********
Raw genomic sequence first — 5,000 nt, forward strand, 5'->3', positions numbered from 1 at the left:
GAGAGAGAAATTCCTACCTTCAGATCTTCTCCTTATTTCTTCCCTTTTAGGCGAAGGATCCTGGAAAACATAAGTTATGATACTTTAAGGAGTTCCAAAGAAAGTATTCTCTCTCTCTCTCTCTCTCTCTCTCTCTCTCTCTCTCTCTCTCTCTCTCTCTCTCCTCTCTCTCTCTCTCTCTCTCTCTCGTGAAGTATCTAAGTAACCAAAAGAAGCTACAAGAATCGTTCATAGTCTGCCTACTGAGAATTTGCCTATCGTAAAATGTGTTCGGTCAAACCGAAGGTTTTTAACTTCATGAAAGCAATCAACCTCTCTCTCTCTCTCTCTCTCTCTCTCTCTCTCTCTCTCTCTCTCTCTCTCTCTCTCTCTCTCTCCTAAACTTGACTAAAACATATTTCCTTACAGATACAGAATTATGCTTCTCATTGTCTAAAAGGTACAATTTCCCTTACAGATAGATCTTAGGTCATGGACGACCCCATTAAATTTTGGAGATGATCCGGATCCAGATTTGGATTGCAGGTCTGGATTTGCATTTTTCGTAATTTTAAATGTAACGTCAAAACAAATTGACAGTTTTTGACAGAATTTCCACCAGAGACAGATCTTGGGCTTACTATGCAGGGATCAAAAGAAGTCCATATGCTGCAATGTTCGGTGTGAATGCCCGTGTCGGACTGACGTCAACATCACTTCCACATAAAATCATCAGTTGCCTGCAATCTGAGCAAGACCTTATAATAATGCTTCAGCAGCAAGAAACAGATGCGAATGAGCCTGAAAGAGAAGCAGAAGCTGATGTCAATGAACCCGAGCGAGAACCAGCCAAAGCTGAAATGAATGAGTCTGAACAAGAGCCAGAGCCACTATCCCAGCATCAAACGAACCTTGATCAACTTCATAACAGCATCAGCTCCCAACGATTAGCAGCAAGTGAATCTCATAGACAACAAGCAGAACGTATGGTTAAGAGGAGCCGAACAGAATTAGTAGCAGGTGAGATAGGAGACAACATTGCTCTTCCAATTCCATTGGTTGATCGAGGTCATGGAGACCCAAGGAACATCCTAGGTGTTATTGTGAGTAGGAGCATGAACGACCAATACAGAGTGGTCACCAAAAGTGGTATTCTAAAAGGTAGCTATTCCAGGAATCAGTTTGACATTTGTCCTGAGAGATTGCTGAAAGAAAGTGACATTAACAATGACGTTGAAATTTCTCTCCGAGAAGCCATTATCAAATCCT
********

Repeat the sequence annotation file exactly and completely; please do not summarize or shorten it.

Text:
Raw genomic sequence first — 5,000 nt, forward strand, 5'->3', positions numbered from 1 at the left:
GAGAGAGAAATTCCTACCTTCAGATCTTCTCCTTATTTCTTCCCTTTTAGGCGAAGGATCCTGGAAAACATAAGTTATGATACTTTAAGGAGTTCCAAAGAAAGTATTCTCTCTCTCTCTCTCTCTCTCTCTCTCTCTCTCTCTCTCTCTCTCTCTCTCTCTCCTCTCTCTCTCTCTCTCTCTCTCTCGTGAAGTATCTAAGTAACCAAAAGAAGCTACAAGAATCGTTCATAGTCTGCCTACTGAGAATTTGCCTATCGTAAAATGTGTTCGGTCAAACCGAAGGTTTTTAACTTCATGAAAGCAATCAACCTCTCTCTCTCTCTCTCTCTCTCTCTCTCTCTCTCTCTCTCTCTCTCTCTCTCTCTCTCTCTCTCCTAAACTTGACTAAAACATATTTCCTTACAGATACAGAATTATGCTTCTCATTGTCTAAAAGGTACAATTTCCCTTACAGATAGATCTTAGGTCATGGACGACCCCATTAAATTTTGGAGATGATCCGGATCCAGATTTGGATTGCAGGTCTGGATTTGCATTTTTCGTAATTTTAAATGTAACGTCAAAACAAATTGACAGTTTTTGACAGAATTTCCACCAGAGACAGATCTTGGGCTTACTATGCAGGGATCAAAAGAAGTCCATATGCTGCAATGTTCGGTGTGAATGCCCGTGTCGGACTGACGTCAACATCACTTCCACATAAAATCATCAGTTGCCTGCAATCTGAGCAAGACCTTATAATAATGCTTCAGCAGCAAGAAACAGATGCGAATGAGCCTGAAAGAGAAGCAGAAGCTGATGTCAATGAACCCGAGCGAGAACCAGCCAAAGCTGAAATGAATGAGTCTGAACAAGAGCCAGAGCCACTATCCCAGCATCAAACGAACCTTGATCAACTTCATAACAGCATCAGCTCCCAACGATTAGCAGCAAGTGAATCTCATAGACAACAAGCAGAACGTATGGTTAAGAGGAGCCGAACAGAATTAGTAGCAGGTGAGATAGGAGACAACATTGCTCTTCCAATTCCATTGGTTGATCGAGGTCATGGAGACCCAAGGAACATCCTAGGTGTTATTGTGAGTAGGAGCATGAACGACCAATACAGAGTGGTCACCAAAAGTGGTATTCTAAAAGGTAGCTATTCCAGGAATCAGTTTGACATTTGTCCTGAGAGATTGCTGAAAGAAAGTGACATTAACAATGACGTTGAAATTTCTCTCCGAGAAGCCATTATCAAATCCT